Foldvary: Supremely Correct on Sex
|July 1, 2003||Posted by Staff under Editorials|
Supremely Correct on Sex
by Fred E. Foldvary, Senior Editor
On June 26, 2003, the United States Supreme Court declared that laws which prohibit sexual relations among persons of the same sex violate the U.S. Constitution. Homosexual sex, commonly called sodomy, is therefore now legal throughout the USA.
The case originated in Texas, where homosexual conduct was illegal. In striking down such laws, which existed in 13 States, the Supreme Court has confirmed the spirit of the Constitution, which is liberty. The Ninth Amendment of the U.S. Constitution states that the enumeration, or listing, of various rights in the Constitution does not deny other rights held by the people, thus recognizing that the Constitution does not create rights, but rather recognizes already existing rights. All moral rights derive from the basic natural right to do anything that does not coercively harm others.
The Court ruling was six to three. Unfortunately, there are three Justices of the Supreme Court who do not understand liberty. But the case demonstrates the evolution of American attitudes about homosexuality. In 1986 the Supreme Court ruled in favor of a law in Georgia which prohibited homosexual conduct. The Court thus reversed its previous decision on sodomy.
The implications of legalizing sodomy reaches far beyond such conduct. Since homosexual conduct was illegal, this tainted homosexuals – gays and lesbians – as implicitly criminal. This was an excuse to ban them from child adoption, teaching positions, and other such matters. That excuse for legal discrimination is now gone. It remains to be seen whether this will affect the acceptance of known gays in the U.S. military, which still bans homosexuals unless they keep their homosexuality a secret.
The ruling may well also affect other aspects of privacy. If there is a Constitutional right to the type of conduct considered in this case, other private conduct among consenting adults should also logically be legal. For example, if several adults are playing a poker game for money in the privacy of their home, what justifies making this illegal?
Some who oppose this ruling do so on religious grounds. But to ban sodomy because some religions prohibit it amounts to the governmental establishment of religion, which violates the U.S. Constitution. It violates the religious liberty of those whose religion does not condemn the practice.
Some also oppose the ruling because it could lead to legalizing homosexual marriage. But that too is not a proper reason for prohibition. If the government bans an act because legalization could hypothetically lead to legalizing other acts, then anything can be prohibited. The legality of an act has to be considered only on the direct effects of that act, not on what it might possibly some day lead to. A free society does not ban hypothetical acts.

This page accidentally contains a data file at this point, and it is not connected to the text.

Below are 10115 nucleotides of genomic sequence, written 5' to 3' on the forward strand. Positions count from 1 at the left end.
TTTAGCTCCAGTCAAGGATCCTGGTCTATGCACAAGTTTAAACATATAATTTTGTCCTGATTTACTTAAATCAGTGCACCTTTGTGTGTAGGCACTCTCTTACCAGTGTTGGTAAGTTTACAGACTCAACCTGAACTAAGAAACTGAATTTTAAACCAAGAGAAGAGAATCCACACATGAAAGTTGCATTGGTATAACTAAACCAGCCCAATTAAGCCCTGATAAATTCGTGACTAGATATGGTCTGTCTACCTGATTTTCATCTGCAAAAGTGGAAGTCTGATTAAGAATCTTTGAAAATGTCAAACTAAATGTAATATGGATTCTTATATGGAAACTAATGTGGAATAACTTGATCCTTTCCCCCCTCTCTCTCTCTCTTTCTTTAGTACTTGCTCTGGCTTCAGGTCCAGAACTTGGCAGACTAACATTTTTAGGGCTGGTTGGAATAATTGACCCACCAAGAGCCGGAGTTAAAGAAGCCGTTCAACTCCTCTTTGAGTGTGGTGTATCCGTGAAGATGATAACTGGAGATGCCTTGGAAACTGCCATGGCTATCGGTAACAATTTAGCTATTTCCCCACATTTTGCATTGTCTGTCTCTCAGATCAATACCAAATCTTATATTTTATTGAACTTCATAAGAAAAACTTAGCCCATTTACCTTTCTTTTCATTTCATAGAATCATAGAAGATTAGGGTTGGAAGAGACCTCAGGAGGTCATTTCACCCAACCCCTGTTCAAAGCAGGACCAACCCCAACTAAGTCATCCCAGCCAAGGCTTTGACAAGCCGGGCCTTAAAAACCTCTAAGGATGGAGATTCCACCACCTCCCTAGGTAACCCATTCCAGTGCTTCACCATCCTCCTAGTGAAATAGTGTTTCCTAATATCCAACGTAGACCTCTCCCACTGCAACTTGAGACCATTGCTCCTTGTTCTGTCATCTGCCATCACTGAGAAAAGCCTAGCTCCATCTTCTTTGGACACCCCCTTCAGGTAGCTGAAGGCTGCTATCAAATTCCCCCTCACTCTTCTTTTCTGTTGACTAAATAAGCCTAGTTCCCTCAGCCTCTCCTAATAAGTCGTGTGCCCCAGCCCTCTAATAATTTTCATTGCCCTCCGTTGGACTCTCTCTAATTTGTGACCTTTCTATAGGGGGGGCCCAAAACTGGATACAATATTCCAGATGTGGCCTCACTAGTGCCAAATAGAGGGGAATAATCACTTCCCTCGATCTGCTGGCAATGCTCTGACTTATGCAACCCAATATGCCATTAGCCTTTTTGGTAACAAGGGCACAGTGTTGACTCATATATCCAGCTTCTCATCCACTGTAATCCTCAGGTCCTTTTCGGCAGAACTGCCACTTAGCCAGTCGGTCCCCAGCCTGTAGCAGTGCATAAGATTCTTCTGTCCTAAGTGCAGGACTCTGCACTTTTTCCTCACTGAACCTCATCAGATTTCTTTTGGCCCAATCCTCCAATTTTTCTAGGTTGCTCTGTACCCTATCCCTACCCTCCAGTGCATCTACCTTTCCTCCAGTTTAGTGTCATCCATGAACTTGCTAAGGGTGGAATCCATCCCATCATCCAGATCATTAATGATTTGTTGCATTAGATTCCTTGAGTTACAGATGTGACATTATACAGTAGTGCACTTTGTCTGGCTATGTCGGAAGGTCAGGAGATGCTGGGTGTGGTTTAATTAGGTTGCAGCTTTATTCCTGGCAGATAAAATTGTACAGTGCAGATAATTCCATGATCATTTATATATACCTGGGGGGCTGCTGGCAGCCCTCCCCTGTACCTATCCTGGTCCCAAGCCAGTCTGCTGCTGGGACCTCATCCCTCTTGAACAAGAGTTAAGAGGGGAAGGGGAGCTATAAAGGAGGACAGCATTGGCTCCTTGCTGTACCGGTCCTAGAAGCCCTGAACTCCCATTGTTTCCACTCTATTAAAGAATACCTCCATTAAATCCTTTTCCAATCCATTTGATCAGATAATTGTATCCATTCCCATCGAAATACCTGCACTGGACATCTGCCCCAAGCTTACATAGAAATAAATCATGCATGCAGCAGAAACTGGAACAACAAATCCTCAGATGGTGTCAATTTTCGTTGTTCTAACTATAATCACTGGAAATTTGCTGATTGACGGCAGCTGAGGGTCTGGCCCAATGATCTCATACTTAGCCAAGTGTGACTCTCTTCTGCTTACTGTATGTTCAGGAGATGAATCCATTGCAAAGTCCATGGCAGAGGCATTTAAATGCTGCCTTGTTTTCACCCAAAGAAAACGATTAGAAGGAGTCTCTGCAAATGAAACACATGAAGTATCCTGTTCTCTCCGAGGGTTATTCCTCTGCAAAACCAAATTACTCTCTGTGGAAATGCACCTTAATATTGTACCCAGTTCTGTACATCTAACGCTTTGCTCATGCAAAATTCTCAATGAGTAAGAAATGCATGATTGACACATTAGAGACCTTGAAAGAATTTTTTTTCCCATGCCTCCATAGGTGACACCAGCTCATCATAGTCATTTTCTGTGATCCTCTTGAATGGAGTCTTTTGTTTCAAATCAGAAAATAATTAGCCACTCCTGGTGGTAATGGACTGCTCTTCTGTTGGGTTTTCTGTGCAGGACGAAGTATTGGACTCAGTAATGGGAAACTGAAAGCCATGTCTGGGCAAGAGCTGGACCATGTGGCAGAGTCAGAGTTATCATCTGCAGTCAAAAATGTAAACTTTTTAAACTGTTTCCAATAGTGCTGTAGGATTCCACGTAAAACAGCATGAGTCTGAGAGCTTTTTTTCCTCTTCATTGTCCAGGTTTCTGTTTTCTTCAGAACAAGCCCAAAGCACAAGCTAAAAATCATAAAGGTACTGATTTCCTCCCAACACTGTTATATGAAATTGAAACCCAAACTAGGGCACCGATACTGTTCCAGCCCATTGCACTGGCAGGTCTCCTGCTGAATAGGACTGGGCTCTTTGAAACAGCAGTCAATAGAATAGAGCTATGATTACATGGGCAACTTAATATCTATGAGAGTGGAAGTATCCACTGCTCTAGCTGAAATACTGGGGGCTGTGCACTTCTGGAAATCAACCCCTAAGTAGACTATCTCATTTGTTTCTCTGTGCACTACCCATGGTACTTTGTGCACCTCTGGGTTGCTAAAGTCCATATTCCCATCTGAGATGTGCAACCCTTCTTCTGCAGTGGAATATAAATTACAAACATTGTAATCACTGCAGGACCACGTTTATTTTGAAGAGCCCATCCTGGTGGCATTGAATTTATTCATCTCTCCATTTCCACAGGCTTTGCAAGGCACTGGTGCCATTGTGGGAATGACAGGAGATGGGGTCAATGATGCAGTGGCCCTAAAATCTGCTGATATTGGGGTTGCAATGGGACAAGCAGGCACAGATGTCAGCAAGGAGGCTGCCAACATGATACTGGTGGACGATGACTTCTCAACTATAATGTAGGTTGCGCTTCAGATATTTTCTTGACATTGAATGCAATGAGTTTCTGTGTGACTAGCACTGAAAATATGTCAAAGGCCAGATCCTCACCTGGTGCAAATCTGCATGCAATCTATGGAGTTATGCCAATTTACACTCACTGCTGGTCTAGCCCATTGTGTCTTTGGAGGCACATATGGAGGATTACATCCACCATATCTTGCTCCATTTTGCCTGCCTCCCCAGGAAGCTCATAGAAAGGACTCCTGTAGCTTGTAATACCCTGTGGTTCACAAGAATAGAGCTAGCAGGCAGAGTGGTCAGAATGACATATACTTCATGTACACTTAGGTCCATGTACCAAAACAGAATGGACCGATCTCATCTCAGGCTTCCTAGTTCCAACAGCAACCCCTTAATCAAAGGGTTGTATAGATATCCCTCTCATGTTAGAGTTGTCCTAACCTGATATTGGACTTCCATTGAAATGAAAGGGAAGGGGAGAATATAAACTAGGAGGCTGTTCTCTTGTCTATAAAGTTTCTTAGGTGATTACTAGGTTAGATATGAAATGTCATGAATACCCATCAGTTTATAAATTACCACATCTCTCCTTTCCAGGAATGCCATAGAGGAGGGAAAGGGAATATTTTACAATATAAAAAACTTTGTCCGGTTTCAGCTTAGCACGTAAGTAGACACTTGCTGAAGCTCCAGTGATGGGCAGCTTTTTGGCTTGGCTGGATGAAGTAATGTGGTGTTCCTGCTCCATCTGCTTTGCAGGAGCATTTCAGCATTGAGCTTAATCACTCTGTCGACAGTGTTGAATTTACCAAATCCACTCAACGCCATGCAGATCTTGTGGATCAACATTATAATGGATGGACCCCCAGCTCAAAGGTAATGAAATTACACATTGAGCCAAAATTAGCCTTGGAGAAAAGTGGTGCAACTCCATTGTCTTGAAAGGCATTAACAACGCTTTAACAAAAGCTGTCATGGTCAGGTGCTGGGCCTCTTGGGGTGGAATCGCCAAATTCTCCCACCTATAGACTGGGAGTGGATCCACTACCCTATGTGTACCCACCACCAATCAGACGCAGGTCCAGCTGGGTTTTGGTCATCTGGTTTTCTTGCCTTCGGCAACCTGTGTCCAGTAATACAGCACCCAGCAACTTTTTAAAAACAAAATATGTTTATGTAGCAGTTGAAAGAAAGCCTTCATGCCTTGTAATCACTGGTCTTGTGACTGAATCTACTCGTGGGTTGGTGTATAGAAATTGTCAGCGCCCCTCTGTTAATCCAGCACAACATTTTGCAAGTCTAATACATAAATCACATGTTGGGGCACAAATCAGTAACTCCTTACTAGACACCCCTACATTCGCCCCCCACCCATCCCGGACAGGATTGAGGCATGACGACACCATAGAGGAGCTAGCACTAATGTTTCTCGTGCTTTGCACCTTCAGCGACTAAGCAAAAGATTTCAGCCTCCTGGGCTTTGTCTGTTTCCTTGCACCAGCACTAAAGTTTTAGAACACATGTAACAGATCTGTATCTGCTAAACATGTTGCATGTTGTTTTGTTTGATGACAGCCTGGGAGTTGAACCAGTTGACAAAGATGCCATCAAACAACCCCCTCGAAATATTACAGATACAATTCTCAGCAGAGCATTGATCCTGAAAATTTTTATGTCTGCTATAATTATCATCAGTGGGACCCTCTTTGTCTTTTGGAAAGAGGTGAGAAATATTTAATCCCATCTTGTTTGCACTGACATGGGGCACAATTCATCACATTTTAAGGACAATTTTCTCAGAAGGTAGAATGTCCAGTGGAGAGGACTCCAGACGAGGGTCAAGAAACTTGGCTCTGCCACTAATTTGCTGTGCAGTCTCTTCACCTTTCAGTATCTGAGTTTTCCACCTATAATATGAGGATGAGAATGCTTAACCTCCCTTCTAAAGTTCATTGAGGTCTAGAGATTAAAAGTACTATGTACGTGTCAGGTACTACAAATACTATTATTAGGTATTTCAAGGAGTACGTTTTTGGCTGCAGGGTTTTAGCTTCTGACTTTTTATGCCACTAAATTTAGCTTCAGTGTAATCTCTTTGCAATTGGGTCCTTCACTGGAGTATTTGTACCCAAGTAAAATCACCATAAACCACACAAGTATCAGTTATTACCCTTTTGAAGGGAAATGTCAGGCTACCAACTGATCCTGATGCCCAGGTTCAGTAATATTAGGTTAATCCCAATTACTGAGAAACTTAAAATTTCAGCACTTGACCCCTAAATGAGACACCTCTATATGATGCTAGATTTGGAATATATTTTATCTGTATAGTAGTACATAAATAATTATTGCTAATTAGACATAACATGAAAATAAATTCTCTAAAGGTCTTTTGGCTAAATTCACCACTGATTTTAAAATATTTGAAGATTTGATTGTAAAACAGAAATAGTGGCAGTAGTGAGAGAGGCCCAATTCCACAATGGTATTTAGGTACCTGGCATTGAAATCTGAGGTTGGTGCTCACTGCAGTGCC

The trend in the US is towards ever greater tolerance of homosexuality. This evolution is similar to the diminution of racial prejudice in the US. Although prejudice still exists, it is now morally unacceptable to express racial bigotry in public. African Americans are now rapidly assimilating into the American mainstream, and bias in housing and employment has largely been removed from the culture, and would continue even if laws prohibiting discrimination were repealed.
Homosexuals in America are still in the early stages of their civil rights movement. This court ruling is like the Supreme Court ruling that struck down racial segregation. It is a landmark decision, but much remains to be done before homosexuals have full equality. It is still culturally acceptable to disparage the “gay agenda” and to use religion as a weapon of discrimination.
Social conservatives complain about the erosion of moral and family values. But homosexuals have families too. Moreover, the “public morals” that may be enforced by the government of a free society are those of natural moral law, not the values of particular religions or even the moral values that a majority of the population may have.
This case shows why it is extremely important to have members of the Supreme Court who understand what liberty is. If there is one test that we should require candidates for the Court to pass, that is an understanding of the moral basis for liberty. Fortunately, in this case, the majority of the Court had it right.
Copyright 2003 by Fred E. Foldvary. All rights reserved. No part of this material may be reproduced or transmitted in any form or by any means, electronic or mechanical, which includes but is not limited to facsimile transmission, photocopying, recording, rekeying, or using any information storage or retrieval system, without giving full credit to Fred Foldvary and The Progress Report.
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